Acetylation of 1,2,5,8-tetrahydroxy-9,10-anthraquinone Improves Binding to DNA and Shows Enhanced Superoxide Formation that Explains Better Cytotoxicity on JURKAT T Lymphocyte Cells


  • Sayantani Mukherjee Department of Chemistry, Jadavpur University, Kolkata – 700 032, India
  • Priya Kalyan Gopal Laboratory of Experimental Immunology, Department of Botany, Gurudas College, Kolkata 700 054, India
  • Santanu Paul Laboratory of Experimental Immunology, Department of Botany, Gurudas College, Kolkata 700 054, India
  • Saurabh Das Department of Chemistry, Jadavpur University, Kolkata – 700 032, India



Acetylated1,2,5,8-tetrahydroxy-9,10-anthraquinone (THAQ-ace), anthracycline, calf thymus DNA, superoxide, JURKAT T lymphocyte cells.


 Background: Hydroxy-9,10-anthraquinones form the core unit of anthracycline anticancer drugs and are close structural analogues to these drugs. Although they show close resemblance to anthracyclines in physicochemical characteristics and electrochemical behavior their biophysical interactions are somewhat weaker than anthracyclines which is a disadvantage. One reason is the formation of anionic species by hydroxy-9,10-anthraquinones. Hence if formation of anionic species is prevented there could be a possibility hydroxy-9,10-anthraquinones would bind DNA better.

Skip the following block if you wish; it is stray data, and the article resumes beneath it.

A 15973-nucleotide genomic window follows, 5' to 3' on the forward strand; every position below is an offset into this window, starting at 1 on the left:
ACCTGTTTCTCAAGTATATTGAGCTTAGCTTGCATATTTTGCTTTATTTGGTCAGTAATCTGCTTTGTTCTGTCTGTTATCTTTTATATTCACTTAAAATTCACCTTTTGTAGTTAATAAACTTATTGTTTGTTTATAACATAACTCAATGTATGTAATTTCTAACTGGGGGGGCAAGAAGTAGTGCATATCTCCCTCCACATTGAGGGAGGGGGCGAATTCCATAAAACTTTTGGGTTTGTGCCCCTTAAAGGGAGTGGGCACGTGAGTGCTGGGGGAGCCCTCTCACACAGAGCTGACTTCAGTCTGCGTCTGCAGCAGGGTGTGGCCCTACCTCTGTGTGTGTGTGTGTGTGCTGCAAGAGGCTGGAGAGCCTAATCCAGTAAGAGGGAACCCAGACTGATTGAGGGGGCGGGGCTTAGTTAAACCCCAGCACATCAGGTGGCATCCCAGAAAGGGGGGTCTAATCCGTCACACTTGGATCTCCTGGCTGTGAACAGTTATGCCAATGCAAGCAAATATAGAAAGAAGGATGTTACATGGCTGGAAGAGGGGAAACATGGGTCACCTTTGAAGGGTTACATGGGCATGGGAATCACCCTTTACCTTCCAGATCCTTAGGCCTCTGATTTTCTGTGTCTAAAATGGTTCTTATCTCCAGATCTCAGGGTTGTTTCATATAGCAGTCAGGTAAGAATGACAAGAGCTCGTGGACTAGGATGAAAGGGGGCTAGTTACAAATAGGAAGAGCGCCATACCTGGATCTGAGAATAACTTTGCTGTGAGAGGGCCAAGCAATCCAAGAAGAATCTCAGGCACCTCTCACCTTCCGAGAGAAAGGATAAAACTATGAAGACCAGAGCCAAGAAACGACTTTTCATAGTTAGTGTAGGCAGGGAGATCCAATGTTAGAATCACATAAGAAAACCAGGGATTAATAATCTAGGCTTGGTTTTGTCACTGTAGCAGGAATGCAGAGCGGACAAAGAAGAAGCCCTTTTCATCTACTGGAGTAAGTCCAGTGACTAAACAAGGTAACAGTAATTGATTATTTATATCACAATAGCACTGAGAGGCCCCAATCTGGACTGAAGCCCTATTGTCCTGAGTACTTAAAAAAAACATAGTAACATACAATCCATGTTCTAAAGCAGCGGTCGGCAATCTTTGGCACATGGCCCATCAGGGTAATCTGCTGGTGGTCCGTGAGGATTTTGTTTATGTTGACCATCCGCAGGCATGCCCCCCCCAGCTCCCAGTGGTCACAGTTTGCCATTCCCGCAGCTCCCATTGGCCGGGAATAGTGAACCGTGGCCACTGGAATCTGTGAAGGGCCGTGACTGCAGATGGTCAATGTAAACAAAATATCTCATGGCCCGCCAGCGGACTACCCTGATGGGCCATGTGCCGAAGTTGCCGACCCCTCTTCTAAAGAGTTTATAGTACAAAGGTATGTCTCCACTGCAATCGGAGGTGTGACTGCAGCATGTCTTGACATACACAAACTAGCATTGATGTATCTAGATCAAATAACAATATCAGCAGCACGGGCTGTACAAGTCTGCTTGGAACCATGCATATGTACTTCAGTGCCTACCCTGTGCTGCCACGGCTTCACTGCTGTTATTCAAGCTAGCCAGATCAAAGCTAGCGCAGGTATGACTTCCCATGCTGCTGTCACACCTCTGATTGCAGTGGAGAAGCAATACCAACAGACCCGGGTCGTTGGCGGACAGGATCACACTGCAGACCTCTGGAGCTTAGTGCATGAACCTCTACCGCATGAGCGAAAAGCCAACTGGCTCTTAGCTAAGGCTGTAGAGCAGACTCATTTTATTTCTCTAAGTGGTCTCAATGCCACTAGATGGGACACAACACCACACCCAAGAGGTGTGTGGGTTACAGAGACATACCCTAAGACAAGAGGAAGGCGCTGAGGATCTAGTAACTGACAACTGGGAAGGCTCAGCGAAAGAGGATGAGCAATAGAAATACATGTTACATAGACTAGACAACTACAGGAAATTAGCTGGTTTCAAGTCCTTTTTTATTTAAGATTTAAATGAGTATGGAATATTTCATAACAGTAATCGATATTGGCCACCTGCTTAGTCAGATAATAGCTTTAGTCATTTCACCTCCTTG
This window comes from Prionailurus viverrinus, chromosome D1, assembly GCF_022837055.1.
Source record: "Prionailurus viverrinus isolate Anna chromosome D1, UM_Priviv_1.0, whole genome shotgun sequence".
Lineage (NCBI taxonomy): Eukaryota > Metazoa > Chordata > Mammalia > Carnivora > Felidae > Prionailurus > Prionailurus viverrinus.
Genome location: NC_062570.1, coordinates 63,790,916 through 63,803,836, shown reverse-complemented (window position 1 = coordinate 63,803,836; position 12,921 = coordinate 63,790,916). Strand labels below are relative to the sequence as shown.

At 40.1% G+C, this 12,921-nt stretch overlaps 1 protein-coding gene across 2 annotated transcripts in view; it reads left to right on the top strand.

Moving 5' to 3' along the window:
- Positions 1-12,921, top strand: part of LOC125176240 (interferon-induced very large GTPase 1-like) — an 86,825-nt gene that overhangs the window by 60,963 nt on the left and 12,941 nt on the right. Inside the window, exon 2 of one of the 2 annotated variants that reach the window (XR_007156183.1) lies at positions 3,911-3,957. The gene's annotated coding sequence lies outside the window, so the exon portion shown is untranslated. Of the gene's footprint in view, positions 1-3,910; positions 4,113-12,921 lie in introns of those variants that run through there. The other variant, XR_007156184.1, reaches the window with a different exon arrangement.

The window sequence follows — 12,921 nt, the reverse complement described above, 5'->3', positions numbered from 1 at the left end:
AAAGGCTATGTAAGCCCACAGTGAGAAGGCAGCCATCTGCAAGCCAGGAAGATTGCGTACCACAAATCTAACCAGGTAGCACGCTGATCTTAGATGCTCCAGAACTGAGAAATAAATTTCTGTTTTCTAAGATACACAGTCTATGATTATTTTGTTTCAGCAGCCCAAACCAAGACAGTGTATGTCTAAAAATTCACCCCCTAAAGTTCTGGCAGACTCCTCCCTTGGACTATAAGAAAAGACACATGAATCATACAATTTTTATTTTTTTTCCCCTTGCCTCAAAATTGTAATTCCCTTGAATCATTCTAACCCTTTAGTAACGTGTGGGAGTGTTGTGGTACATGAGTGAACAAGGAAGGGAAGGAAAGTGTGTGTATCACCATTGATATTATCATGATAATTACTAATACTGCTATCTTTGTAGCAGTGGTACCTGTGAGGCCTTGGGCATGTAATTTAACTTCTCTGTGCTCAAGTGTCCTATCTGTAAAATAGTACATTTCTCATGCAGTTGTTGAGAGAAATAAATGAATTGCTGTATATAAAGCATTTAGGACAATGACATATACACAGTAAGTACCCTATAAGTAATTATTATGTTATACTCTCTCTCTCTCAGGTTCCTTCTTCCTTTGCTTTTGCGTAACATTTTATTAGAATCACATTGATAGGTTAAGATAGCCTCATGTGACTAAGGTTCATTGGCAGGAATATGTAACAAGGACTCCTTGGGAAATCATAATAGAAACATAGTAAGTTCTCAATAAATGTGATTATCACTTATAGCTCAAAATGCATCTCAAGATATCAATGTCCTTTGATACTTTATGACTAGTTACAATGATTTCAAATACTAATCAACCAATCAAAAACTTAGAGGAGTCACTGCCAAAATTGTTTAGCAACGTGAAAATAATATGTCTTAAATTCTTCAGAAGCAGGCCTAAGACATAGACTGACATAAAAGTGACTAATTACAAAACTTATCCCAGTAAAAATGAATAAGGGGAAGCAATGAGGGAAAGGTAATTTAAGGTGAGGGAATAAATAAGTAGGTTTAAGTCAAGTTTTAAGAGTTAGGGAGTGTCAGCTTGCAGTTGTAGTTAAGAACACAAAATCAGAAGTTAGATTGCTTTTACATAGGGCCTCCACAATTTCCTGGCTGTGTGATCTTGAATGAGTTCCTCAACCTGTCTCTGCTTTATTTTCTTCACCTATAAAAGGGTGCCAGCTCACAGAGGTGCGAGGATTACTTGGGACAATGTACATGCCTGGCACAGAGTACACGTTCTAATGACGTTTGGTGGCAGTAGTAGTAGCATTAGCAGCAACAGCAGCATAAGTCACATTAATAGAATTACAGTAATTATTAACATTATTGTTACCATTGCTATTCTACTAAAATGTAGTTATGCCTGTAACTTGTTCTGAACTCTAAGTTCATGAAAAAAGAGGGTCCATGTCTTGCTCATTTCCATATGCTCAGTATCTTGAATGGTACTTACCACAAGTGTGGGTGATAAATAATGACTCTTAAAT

Procedure: For this 1, 2, 5, 8-tetrahydroxy-9,10-anthraquinone (THAQ) was acetylated to obtain a tetra-acetylated derivative (THAQ-ace) whose interaction with calf thymus DNA was studied using UV-Vis spectroscopy at different pH.

Results: Binding constant values for THAQ-ace (~105) were higher than THAQ at different pH. Increase in binding constant was attributed to anionic species not formed for THAQ-ace at physiological pH. Hence, unlike THAQ, binding constant values for THAQ-ace interacting with calf thymus DNA did not show variation with pH. In fact, it remained more or less constant. Increase in size of the acetylated form (THAQ-ace) compared to THAQ had a negative influence on binding. THAQ-ace showed enhanced superoxide formation. Both DNA binding and superoxide formation were responsible for a significant improvement in anticancer activity for THAQ-ace compared to THAQ on Jurkat T lymphocyte cells.

Conclusion: Binding constant values for THAQ-ace binding to DNA were close to that reported for some standard anthracyclines. Hence, suitable modification of the less costly hydroxy-9,10-anthraquinones could provide alternatives to anthracyclines in cancer chemotherapy.


Mukherjee S, Das P, Das S. Exploration of small hydroxy-9,10-anthraquinones as anthracycline analogues. J Phys Org Chem 2012; 25: 385-93.

Frezard F, Garnier-Suillerot A. Comparison of the binding of anthracycline derivatives to purified DNA and to cell nuclei. Biochim Biophys Acta 1990; 1036: 121-7.